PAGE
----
COVID-19 isn’t over. How do we navigate life now?

With spring in the air and COVID-19 cases and hospitalizations far below where they were even a few weeks ago, a lot of Americans may have a sense that things are back to normal and the pandemic is in the rearview mirror.

But a panel of University of Michigan experts who spoke in a recent livestreamed event say that’s not quite the case.

New commentary paper highlights costs of defects in surgical care and calls for elimination of defects in value

A commentary, published in the Nov. 3 issue of the journal NEJM Catalyst Innovations in Care Delivery, highlights how defects in surgical care could be diminished or eliminated for the benefit of patients and to lower costs in American health care spending.
Using colorectal surgery to provide examples and national estimates of the costs of defects in surgical care, the paper summarizes a holistic approach to eliminating defects in surgical care and offers a framework for centers of excellence for removing them. The paper estimates that defects in colorectal surgery cost the American health care system more than $12 billion. The authors discuss eight areas (or domains) of defects that waste money and/or contribute to lower value in care for colorectal surgery patients.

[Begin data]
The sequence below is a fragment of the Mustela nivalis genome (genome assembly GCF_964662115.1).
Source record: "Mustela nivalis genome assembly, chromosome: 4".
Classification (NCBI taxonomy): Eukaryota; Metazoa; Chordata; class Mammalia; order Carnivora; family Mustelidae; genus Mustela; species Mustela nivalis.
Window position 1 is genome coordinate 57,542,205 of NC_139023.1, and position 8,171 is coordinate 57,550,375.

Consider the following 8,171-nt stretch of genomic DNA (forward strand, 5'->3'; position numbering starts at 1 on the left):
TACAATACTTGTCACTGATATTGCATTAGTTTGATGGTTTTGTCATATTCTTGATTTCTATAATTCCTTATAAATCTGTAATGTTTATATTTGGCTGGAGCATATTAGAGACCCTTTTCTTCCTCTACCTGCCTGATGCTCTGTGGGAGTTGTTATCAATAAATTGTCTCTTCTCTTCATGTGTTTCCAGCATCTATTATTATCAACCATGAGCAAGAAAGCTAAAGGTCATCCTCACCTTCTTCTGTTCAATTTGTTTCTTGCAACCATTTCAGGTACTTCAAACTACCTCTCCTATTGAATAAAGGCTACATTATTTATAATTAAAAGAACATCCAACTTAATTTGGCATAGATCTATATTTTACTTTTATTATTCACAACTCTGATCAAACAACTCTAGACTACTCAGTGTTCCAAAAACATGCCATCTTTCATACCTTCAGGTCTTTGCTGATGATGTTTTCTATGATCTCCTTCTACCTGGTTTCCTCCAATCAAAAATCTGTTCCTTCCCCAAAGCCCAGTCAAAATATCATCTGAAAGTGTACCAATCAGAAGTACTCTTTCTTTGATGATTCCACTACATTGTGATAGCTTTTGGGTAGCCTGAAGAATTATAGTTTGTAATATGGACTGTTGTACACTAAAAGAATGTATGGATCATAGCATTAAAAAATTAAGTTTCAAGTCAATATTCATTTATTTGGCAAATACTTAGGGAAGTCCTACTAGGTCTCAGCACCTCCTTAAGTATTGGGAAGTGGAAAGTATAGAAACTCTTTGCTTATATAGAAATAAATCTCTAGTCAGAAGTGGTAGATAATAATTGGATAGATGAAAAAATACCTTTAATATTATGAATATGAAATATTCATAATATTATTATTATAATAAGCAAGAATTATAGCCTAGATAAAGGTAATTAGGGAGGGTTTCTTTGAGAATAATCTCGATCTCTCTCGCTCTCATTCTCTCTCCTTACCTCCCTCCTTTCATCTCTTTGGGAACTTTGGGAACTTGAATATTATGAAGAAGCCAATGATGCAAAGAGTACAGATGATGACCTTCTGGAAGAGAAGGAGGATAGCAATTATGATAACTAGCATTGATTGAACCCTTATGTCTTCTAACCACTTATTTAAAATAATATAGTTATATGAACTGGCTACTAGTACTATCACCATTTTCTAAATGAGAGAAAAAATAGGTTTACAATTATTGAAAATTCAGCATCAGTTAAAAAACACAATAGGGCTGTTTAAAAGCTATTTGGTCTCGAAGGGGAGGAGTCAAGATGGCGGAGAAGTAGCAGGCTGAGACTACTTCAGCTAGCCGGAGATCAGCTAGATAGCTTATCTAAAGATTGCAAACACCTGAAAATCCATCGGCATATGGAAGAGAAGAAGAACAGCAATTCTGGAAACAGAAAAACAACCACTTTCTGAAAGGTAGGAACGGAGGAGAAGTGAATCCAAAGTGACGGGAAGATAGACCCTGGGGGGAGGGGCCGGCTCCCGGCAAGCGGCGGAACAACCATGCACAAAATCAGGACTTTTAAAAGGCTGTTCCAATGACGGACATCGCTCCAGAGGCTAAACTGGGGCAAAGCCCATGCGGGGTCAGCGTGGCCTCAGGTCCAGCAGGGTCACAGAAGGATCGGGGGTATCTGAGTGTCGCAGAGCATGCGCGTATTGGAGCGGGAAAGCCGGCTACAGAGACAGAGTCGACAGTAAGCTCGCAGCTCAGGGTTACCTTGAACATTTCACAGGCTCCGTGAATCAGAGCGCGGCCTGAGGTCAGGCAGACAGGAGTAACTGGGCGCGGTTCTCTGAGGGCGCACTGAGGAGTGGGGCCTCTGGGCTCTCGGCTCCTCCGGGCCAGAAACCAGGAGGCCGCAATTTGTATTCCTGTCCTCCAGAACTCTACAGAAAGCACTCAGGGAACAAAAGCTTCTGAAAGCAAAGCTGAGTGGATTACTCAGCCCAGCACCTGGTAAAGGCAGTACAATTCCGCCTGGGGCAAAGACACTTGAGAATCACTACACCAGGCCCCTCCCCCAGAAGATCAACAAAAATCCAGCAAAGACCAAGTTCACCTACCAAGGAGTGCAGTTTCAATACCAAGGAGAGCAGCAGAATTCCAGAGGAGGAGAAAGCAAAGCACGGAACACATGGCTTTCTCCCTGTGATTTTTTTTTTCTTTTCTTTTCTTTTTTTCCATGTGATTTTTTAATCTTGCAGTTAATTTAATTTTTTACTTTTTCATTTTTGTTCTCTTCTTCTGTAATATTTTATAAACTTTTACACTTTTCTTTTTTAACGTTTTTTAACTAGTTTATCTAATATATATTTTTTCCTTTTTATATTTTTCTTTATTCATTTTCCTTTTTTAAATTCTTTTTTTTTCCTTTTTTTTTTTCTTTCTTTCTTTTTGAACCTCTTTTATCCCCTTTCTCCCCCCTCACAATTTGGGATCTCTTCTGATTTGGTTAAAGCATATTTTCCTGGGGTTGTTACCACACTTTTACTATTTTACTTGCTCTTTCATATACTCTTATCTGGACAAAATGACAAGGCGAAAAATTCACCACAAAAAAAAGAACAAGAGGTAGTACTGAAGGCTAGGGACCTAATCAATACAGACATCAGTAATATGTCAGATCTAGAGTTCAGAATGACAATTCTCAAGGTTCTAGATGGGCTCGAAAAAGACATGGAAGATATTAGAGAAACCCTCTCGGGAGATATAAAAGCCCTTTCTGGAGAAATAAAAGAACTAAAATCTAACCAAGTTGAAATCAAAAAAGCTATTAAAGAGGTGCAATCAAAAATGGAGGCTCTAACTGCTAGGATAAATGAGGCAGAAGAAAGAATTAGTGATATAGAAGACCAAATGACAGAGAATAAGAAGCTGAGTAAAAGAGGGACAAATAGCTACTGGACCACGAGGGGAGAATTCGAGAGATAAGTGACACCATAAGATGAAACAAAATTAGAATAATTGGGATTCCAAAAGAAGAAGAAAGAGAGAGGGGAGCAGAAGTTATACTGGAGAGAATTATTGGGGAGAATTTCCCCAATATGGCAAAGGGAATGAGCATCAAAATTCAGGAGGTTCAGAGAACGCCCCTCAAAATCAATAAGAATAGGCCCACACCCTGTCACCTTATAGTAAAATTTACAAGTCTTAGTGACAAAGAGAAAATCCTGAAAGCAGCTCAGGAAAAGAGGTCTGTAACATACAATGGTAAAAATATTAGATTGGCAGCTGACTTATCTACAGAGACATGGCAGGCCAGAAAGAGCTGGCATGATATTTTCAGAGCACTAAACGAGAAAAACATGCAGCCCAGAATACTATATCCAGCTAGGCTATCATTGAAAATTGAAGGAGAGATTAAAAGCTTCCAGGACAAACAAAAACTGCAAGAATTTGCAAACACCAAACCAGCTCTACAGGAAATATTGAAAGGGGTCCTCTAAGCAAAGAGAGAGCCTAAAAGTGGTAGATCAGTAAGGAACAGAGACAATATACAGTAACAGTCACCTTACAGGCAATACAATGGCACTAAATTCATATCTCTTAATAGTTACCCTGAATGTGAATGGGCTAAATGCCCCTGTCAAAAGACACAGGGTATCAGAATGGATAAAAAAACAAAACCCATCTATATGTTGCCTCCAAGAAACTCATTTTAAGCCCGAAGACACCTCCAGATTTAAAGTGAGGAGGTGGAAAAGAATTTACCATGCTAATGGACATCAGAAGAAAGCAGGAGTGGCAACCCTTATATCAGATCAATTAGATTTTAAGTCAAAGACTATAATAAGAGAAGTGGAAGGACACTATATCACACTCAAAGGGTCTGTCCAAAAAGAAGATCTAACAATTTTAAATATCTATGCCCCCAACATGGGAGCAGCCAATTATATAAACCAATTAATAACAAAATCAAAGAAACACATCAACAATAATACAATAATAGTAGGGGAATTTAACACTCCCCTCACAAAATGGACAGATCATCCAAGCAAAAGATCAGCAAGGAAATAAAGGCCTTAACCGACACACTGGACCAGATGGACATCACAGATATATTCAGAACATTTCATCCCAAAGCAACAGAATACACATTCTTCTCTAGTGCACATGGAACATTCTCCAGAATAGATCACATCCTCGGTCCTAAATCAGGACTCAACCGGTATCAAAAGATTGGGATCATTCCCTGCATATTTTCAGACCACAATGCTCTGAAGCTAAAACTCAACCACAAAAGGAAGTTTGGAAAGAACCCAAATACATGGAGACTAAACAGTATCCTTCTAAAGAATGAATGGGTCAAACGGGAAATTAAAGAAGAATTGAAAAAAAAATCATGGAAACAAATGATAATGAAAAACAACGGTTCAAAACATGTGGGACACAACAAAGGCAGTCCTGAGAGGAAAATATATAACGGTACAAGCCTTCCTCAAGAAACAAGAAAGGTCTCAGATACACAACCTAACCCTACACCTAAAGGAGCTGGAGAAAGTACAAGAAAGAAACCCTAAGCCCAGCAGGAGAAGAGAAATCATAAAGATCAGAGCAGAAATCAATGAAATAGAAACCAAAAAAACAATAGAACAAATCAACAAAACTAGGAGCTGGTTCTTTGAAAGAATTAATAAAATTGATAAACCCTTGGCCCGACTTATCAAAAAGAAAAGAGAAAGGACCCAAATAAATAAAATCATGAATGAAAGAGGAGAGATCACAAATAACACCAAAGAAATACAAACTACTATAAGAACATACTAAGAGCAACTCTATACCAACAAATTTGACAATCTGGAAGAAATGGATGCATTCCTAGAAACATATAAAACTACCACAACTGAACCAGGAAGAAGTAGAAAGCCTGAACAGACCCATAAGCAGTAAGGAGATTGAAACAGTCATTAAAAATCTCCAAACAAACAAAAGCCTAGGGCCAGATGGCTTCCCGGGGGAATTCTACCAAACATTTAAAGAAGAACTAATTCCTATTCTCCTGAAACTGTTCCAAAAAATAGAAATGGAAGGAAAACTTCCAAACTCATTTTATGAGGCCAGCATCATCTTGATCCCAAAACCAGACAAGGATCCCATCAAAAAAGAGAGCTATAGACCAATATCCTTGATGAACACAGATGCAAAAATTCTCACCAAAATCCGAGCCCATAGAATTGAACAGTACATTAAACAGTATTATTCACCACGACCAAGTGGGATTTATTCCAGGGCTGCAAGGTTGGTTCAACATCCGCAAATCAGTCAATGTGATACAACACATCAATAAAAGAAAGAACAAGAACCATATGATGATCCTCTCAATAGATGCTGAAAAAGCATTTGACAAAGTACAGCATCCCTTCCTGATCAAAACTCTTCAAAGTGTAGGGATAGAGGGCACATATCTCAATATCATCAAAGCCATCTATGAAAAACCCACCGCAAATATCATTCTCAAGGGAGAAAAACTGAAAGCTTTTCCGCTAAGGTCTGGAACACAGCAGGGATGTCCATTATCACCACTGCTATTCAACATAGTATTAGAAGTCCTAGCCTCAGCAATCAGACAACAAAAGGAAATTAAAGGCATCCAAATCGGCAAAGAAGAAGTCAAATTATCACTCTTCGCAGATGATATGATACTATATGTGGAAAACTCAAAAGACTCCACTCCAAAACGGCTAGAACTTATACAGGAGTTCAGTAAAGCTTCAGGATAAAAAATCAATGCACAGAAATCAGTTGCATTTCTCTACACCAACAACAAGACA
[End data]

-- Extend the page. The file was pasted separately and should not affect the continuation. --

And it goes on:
Health Care Consolidation Poses Hazards ‘to Health Equity and Larger Health System Goals,’ Authors Caution in NEJM Article

Private equity purchases of physician practices may lead to operational improvements and enhanced efficiency that would benefit patients. At the same time, it might harm them by reducing competition and bringing higher prices or lower-quality services, write Bloomberg Distinguished Professor Daniel Polsky of Johns Hopkins University and Assistant Professor Jane Zhu of the Oregon Health and Sciences University, in their commentary titled “Private Equity and Physician Medical Practices – Navigating a Changing Ecosystem.”

COVID-19 big picture: For many years, Pinar Keskinocak has studied how society and the nation handle pandemics.

For many years, Pinar Keskinocak has studied how pandemics spread through the nation, how they overburden health care systems, and how they diminish the supply of medications, thus worsening the pandemic. All this also spins off additional medical crises. She…